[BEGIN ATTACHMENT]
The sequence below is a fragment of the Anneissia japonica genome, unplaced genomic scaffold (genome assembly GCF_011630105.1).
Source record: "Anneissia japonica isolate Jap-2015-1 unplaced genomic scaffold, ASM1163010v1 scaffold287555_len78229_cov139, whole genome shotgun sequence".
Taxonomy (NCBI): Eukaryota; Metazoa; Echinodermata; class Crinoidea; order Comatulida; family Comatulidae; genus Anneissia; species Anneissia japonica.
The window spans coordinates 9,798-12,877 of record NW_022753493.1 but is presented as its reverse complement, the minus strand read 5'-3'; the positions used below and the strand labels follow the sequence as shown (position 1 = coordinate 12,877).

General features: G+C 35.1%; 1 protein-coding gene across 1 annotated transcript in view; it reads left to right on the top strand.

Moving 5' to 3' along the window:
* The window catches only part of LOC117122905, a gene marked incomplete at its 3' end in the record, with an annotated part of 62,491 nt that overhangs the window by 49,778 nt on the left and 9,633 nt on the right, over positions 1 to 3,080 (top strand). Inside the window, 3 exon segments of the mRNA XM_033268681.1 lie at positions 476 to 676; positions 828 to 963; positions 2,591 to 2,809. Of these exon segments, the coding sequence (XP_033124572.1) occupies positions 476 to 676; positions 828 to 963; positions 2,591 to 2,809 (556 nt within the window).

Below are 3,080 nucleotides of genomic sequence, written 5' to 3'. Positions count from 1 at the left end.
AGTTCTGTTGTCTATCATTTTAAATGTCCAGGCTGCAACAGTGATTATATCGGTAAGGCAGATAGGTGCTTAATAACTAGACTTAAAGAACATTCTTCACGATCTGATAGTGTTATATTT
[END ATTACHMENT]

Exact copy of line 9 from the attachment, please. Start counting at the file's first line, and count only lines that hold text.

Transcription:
AGTTCTGTTGTCTATCATTTTAAATGTCCAGGCTGCAACAGTGATTATATCGGTAAGGCAGATAGGTGCTTAATAACTAGACTTAAAGAACATTCTTCACGATCTGATAGTGTTATATTT